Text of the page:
Medgenics (MDGN) made a significant and landmark debut at the widely attended Kidney Week last week, a once-a-year professional gathering sponsored by the American Society of Nephrology (ASN), where the company presented data on three dialysis patients suffering from the final stage of kidney failure, or ESRD, in a Phase II trial. Results confirmed what was seen in prior clinical studies, a strong testimony to Medgenics' technology.
Dialysis-related ESRD dominates the kidney anemia market -- more than 100,000 people start dialysis each year in the U.S., and approximately 400,000 patients receive dialysis annually, an industry of $20 billion. Medicare reimbursement is generous with regard to kidney failure: 80% of clinics offering dialysis are for-profit and almost 70% are operated by two chains, DaVita (DVA) and Fresenius Medical Care (FMS), with combined operating profits of $2 billion per year.
This year's Kidney Week was eminent in that its focus was on curing chronic kidney disease, keeping pace with the theme of Medgenics' poster. During the conference, ASN president Ronald Falk announced the launch of the Kidney Health Initiative, an effort joined by leading nephrology groups to pressure the FDA to facilitate clinical trials aimed at chronic kidney failure. This is timely for Medgenics, because positive Phase II data in Israel will be used to support FDA approval to begin a larger Phase II study in the U.S.
Last March, Medgenics was given clearance to begin Phase II studies of EPODURE, an internally placed pump made of human tissue to deliver erythropoietin (EPO) therapy in dialysis patients in the last stage of kidney disease. These studies aim to replace the medical practice of multiple, long-term injections of the human protein that causes dangerous peaks and valleys of hemoglobin levels in the blood, leading to very serious side effects.
Only 20 patients are required for the study, and it will be the first time that just one application of the tiny pump will be used to show efficacy. Phase I trials done on patients prior to dialysis successfully proved safety and showed efficacy through prolonged, steady levels of EPO, something never seen when currently marketed drugs are used. Clinical validation in a Phase II will thrust Medgenics and its technology into what could become a leading position in the global protein therapy market, projected to rise to $143.4 billion within the next three years.
Today's anemia drugs -- Procrit, marketed by Johnson & Johnson (JNJ), and Epogen and Aranesp, made by Amgen (AMGN) -- have undergone multiple safety reviews, most recently after a clinical trial linked the use of Aranesp to a double risk of stroke. This was burdened by the fact that optimal hemoglobin levels have never been established for patients with chronic kidney disease, meaning that doctors could be prone to overdose, particularly in a setting of multiple injections where effects diminish quickly, requiring more shots.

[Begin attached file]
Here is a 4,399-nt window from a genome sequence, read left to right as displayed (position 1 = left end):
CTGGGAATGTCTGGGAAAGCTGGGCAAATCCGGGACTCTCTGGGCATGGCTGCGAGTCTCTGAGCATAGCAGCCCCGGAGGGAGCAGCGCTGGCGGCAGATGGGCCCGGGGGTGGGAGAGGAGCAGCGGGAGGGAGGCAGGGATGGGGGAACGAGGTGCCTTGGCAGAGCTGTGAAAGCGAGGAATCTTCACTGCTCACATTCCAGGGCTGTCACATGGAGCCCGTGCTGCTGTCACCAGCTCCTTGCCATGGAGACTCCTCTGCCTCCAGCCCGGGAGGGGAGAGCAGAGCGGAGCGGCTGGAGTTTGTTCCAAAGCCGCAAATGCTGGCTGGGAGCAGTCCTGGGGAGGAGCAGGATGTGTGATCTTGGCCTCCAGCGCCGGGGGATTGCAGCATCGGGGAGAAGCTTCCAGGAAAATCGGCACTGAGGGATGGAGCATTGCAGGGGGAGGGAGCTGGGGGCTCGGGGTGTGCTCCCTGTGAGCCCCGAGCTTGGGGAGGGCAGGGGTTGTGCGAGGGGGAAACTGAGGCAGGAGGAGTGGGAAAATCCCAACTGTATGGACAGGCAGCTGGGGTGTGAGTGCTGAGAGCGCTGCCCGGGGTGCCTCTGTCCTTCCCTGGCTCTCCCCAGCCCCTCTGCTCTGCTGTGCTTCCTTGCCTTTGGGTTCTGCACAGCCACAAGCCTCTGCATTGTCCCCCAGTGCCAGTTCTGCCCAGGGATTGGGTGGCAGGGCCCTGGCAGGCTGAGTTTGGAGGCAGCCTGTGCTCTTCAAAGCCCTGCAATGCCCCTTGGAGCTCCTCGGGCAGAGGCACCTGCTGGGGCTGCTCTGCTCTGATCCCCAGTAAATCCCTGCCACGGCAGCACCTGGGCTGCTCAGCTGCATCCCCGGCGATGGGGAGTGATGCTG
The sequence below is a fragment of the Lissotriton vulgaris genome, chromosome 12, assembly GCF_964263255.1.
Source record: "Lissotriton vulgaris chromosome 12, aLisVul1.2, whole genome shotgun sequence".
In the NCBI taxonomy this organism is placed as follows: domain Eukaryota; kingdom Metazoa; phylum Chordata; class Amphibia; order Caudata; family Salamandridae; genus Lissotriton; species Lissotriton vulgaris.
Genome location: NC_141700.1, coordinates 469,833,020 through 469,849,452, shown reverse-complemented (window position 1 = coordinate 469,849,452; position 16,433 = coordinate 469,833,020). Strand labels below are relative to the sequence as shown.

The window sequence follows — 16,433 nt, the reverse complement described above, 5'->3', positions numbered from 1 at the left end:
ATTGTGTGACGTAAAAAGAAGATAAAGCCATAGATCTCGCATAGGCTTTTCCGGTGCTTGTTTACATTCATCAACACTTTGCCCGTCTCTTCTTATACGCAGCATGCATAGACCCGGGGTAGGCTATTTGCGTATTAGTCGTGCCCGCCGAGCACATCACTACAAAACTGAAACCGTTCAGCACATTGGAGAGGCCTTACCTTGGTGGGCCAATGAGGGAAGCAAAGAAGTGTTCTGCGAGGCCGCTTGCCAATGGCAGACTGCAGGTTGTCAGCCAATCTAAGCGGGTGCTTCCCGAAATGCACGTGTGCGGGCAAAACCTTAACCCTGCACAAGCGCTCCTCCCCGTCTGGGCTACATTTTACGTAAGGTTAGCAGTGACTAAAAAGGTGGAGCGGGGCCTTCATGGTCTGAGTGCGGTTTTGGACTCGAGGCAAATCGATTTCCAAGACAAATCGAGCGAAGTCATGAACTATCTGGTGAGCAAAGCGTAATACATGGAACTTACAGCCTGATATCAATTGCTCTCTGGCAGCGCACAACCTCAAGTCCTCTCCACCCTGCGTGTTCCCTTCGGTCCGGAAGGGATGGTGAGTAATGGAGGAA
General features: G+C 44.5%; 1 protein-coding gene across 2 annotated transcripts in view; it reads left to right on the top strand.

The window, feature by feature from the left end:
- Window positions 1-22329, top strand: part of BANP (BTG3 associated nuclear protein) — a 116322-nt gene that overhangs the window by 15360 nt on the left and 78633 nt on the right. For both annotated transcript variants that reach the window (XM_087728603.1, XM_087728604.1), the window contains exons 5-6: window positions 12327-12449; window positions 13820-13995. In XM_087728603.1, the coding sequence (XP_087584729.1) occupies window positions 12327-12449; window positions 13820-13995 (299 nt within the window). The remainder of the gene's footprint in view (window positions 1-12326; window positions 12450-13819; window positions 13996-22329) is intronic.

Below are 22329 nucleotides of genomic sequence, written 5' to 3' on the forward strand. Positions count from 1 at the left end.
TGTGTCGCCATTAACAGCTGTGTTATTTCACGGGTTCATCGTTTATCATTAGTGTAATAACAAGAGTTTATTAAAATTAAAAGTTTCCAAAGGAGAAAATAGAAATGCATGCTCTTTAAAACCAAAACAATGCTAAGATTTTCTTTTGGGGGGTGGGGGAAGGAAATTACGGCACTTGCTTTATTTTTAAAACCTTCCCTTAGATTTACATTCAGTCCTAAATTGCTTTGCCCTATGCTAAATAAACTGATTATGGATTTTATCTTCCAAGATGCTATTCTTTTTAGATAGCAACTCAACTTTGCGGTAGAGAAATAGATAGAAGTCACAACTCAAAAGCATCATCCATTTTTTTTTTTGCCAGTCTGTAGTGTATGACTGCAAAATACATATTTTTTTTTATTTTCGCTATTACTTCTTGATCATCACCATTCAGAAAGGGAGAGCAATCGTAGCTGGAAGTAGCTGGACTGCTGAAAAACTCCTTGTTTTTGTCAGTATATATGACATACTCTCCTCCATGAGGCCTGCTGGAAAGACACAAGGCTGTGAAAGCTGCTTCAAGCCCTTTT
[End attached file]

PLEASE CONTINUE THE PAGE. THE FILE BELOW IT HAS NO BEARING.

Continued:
Furthermore, in an analysis of almost 14,000 oncology patients in 51 trials, it was found that patients die 10% more often and have a 57% higher risk of life-threatening blood clots if the top anemia drugs are used. Seizures and complications in premature births have also been observed. Yet sales of the three leading anemia drugs topped $8 billion in 2011, with physicians walking away with up to $300,000 in their pockets for prescribing the drugs. Not surprisingly, tort lawyers are on the prowl for plaintiffs.
Financial results are not immune from this kind of trouble -- Amgen's third-quarter sales were lower for Aranesp and Epogen, falling 9% and 2%, respectively, on lingering safety concerns and an ongoing product recall of Epogen for glass flakes found in vials of the drug.
Like its fellow erythropoietin-stimulating agents, Omontys -- made by Affymax (AFFY) and just approved last March -- scares the FDA, earning the drug a black box warning that screams side effects of death, myocardial infarction, stroke, venous thromboembolism, tumor progression, and tumor recurrence. Clinical trials showed Omontys to be as safe and effective as Epogen, and it has the clinical advantage of once-monthly dosing. However, this drug is pegylated, meaning polyethylene glycol is used in its manufacturing. We know from the past that pegylated drugs like PEG-Intron for hepatitis C come with an inventory of terrible side effects, ranging from the physical (fever and bloody diarrhea) to the mental (severe depression, aggressive behavior, and sadomasochistic thoughts).
Medgenics offers a safer and potentially more effective way to treat dialysis patients suffering from the final stage of kidney failure. Its approach is entirely unique and seems far more natural and organic -- using a patient's own tissue to produce and deliver erythropoietin.
There are always risks, and the company has yet to receive regulatory approval for its platform Biopump technology. Therefore there is a technology risk, as well as the risk of not receiving regulatory approval. As a small-cap company, Medgenics carries financing risk if it can't continue to raise money to fund product development and trials. However, I believe that despite being a far smaller company than its larger competitors in the kidney disease space, as Megenics keeps building its patent portfolio and advancing with clinical trials, companies like Johnson & Johnson and Amgen have cause for concern about competition against their own anemia drugs.